Legislature continues merit selection, retention elections

In a single day of dramatic action, both houses of the Tennessee General Assembly today adopted legislation to continue merit selection and retention elections until 2012. The action came on SB1573/HB1448 with the final vote in the Senate at 27-5 and final action in the House tallied at 58-38. Leading proponents of the plan in the Senate were Sen. Jamie Woodson, R-Knoxville, and Sen. Doug Overbey, R-Maryville. Sen. Mark Norris, R-Germantown, acted as floor spokesperson for the bill. In the House a trio of sponsors including Rep. Joe McCord, R-Maryville, Rep. Kent Coleman, D-Murfreesboro, and Jon Lundberg, R-Bristol, handled the bill.

"We are pleased that it now appears that Tennessee will continue to have a system of merit selection and retention elections for appellate judges," TBA President Buck Lewis said. "Selecting qualified judges is critical to our system of government."

One significant change made by the House to the Senate-adopted plan is elimination of the provision that allows the governor to "reach down" into the pool of applicants for any judgeship rather than choose from up to two panels of three names each in making judicial appointments. That amendment is expected to be considered by the Senate early next week, which should complete action on the legislation.

While the final vote would suggest a comfortable margin, the most significant vote in the Senate came on an amendment by Sen. Randy McNally, R-Oak Ridge, to substitute a system of contested nonpartisan elections and unchecked gubernatorial appointment authority for the plan offered by the Senate Judiciary and Government Operations committees. The vote on that amendment was 12 in favor to 19 opposed. In the House, an amendment to require contested elections offered by Brian Kelsey, R-Memphis, was defeated by a vote of 55-41.

The plan moving forward includes a 17-member Judicial Nominating Commission appointed by the two speakers. The commission will offer a panel of three names to the governor for any judicial vacancy. Appellate judges appointed to fill an unexpired term will stand for retention election at the next bi-annual election. For unexpired terms on the trial bench, the plan continues merit selection with contested elections to be held at the next bi-annual election. One change from the current system involves a contested election following a replacement vote.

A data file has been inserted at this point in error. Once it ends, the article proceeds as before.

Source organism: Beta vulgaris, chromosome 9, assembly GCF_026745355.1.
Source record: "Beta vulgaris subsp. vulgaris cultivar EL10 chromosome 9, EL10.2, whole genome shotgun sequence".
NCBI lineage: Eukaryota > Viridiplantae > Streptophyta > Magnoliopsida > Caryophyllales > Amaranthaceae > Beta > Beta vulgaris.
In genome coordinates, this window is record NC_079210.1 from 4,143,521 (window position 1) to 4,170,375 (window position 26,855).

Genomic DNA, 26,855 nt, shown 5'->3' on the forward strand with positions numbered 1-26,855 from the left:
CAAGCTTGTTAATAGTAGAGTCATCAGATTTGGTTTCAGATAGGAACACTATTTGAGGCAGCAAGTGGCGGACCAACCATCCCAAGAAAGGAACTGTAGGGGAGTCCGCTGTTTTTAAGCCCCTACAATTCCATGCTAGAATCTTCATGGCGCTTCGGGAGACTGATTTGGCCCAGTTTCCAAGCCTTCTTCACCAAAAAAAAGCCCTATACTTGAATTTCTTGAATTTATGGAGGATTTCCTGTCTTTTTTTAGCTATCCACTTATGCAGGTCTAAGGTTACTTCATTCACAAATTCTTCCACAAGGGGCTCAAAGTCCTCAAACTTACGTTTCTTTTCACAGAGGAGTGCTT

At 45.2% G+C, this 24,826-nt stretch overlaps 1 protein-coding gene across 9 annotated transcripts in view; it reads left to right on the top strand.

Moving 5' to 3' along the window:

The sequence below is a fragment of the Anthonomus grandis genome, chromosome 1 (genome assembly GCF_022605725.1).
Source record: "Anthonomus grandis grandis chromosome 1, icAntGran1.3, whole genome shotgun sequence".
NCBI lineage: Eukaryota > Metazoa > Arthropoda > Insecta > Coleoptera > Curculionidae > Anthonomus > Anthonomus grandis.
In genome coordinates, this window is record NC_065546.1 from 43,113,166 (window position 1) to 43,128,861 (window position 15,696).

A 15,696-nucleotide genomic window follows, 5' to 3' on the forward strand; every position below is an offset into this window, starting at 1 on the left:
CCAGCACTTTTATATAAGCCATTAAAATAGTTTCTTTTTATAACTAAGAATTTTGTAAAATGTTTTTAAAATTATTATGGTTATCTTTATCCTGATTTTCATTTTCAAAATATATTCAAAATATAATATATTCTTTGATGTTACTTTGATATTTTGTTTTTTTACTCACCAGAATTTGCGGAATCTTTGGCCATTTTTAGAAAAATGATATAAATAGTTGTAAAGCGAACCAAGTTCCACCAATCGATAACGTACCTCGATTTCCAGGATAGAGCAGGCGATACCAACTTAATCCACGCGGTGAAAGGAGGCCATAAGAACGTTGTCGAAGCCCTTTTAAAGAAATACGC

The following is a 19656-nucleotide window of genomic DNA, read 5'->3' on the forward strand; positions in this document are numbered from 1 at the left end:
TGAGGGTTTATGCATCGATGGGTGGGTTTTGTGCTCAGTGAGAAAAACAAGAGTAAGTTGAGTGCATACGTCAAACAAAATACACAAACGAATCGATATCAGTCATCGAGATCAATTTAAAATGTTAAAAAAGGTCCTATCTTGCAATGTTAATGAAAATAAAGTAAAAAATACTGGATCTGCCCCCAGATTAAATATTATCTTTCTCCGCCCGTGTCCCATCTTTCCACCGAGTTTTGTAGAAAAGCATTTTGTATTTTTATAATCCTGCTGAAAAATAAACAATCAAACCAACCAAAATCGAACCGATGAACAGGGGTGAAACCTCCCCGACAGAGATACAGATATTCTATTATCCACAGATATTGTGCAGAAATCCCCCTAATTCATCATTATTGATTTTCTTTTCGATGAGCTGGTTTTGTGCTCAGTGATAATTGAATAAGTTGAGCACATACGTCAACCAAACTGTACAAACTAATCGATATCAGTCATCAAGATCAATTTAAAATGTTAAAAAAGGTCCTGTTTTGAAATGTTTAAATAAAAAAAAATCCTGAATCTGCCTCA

Justices and judges already appointed under the current merit selection system will stand for retention elections in 2010. Any appellate judge appointed after the deadline for 2010 elections, will stand for retention election in 2012.

Read the amendments and see how your local lawmaker voted

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Court: TWCA


Carl K. Wyatt and Kyle I. Cannon, Memphis, Tennessee for the appellant, Cherokee Insurance Company, and Builder's Transportation, Inc.

Christopher L. Taylor, Memphis, Tennessee, for the appellee, Charlie D. Evans, Jr.

Judge: HAYES

In 2005, the employee, a truck driver, sustained a compensable injury to his right leg that also aggravated a pre-existing low back condition. As a result of childhood polio, the employee's left leg and foot were substantially smaller and weaker than his right leg and foot. The employee reported this pre-existing condition to the employer when hired in 2003. Medical proof established the employee's combined anatomical impairment at 14% to the body as a whole. The trial court found that the employee was permanently and totally disabled. The trial court assigned 84% of the award to the employer's workers' compensation insurance carrier, Cherokee Insurance Company, and 16% to the Second Injury Fund. The employer appealed, arguing that the trial court erred by finding the employee to be permanently and totally disabled. The Second Injury Fund appealed, arguing that it is without liability because the employee performed his truck-driving duties without restrictions or accommodations, thus, the employer did not have "actual knowledge" of the employee's prior disability. Alternatively, the Second Injury Fund contends that the trial court's award of permanent and total disability is not supported by the evidence. After review, the judgment of the trial court is affirmed.



Court: TWCA


Jeffrey P. Boyd, Jackson, Tennessee, for the appellant, Walter Wiggins, Jr.

Byron K. Lindbergh, Nashville, Tennessee, for the appellee, Dal-Tile Corporation.


This workers' compensation appeal has been referred to the Special Workers' Compensation Appeals Panel of the Supreme Court in accordance with Tenn. Code Ann. section 50-6-225(e)(3) for a hearing and a report of findings of fact and conclusions of law. Employee sought benefits for a right shoulder injury, which occurred after he had ceased working for Employer. He contended that his employment had caused a weakening of the structures of his shoulder, which contributed to his eventual injury. The trial court ruled that he did not sustain his burden of proof and entered judgment for Employer. On appeal, Employee asserts that the trial court erred in its ruling. We affirm the judgment.